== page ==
Construction Workers Dying at an Alarming Rate

Photo by Scott Blake on Unsplash

( – In 2022, an estimated 6,000 construction workers died by suicide, six times the 1,000 construction workers who died from a work-related injury over the same period.

According to the Centers for Disease Control and Prevention, the construction industry has the highest rate of suicide among any profession, with the rate of suicide among construction workers 75% higher than among American men in general.

Despite workers’ wages increasing and jobs in construction plentiful, the industry is concerned the deterioration of their workers’ mental health will only worsen.

The recent construction boom has stretched the industry’s limited workforce.

Workers now have to carry out a 10-hour workday in harsh weather to satisfy high-pressure deadlines. Their work requires them to spend months away from home, living in hotels, temporary housing, or their cars for long periods.

That pressure is only heightened because of the risk of workplace injury and the instability of hourly, often seasonal, work. Opioid misuse has also plagued the construction industry.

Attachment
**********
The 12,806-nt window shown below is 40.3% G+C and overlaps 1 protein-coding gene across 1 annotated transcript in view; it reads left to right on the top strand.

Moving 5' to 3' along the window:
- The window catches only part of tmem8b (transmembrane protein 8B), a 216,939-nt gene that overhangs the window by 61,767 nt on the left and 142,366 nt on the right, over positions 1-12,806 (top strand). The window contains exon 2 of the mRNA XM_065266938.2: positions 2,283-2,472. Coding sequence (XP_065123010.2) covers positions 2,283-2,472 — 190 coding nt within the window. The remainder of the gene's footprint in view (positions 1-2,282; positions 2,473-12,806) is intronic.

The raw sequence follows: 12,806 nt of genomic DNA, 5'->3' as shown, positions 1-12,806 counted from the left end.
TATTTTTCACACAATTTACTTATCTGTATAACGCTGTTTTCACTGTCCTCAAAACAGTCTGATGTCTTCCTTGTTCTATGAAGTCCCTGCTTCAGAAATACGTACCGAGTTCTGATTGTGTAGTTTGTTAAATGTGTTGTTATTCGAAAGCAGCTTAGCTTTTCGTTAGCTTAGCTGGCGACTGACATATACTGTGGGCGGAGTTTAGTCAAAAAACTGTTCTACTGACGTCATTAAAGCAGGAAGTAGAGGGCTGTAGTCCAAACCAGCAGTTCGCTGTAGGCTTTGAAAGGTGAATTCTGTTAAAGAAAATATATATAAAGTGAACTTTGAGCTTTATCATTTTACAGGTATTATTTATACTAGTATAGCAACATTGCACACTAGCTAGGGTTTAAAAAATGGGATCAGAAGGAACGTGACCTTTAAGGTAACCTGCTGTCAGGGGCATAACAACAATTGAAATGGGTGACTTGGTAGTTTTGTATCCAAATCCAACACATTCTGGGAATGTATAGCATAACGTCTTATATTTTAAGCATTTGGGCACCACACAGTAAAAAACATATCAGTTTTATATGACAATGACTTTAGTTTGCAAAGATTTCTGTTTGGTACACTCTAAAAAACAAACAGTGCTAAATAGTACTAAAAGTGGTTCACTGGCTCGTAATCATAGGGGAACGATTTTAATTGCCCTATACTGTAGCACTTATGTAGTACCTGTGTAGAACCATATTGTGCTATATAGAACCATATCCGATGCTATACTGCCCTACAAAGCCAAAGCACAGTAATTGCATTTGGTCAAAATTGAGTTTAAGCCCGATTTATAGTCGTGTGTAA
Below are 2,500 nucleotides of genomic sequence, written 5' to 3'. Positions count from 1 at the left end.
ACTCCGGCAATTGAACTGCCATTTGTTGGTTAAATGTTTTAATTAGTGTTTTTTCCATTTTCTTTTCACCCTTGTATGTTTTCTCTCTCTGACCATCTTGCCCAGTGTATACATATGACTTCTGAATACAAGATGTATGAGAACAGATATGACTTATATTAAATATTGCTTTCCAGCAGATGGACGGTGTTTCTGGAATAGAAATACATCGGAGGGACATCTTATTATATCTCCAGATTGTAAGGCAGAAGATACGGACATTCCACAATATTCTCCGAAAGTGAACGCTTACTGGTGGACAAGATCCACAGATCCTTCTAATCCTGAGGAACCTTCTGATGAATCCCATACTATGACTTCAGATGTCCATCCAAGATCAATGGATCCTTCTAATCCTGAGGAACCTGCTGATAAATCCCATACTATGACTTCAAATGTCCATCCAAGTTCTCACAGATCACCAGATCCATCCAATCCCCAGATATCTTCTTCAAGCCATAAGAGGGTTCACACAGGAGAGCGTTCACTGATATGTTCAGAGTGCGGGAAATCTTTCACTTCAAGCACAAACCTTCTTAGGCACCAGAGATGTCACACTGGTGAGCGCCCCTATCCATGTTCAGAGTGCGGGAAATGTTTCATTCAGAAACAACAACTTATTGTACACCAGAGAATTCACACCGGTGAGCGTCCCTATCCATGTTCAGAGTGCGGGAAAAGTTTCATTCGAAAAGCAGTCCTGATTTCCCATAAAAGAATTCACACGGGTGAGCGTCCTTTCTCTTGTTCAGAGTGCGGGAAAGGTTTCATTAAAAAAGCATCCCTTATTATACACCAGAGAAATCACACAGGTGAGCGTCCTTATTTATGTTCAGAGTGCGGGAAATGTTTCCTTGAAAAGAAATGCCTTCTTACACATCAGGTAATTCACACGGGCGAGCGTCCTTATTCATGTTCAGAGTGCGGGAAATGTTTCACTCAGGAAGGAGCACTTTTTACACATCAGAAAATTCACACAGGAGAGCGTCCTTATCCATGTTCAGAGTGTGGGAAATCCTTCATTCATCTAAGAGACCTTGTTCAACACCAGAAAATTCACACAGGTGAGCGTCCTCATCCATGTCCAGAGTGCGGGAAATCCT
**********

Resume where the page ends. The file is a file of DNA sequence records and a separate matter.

Now, Justin Azbill, a safety director who started as an ironworker, is traveling to construction sites across the country to share his harrowing struggle with suicide ideation as a way to encourage construction workers to seek help — just one effort in a multipronged strategy to address the suicide epidemic in the industry.

Azbill told workers at a multibillion-dollar semiconductor plant in Arizona that after months of pressure building at his job as safety director for a large Boston construction firm, he packed a lethal means to take his life in his lunch sack.

Struggling with sleep deprivation and generally feeling overwhelmed, Azbill prepared to leave for work that morning, but his daughter asked him to stay home. In a moment of clarity, Azbill reconsidered his plans and sought help from a friend and is now encouraging other construction workers to communicate when they’re struggling.

Azbill noted that “one of the reasons” he discusses his story “freely” is so that his colleagues in the industry know “it’s normal and it’s OK.”

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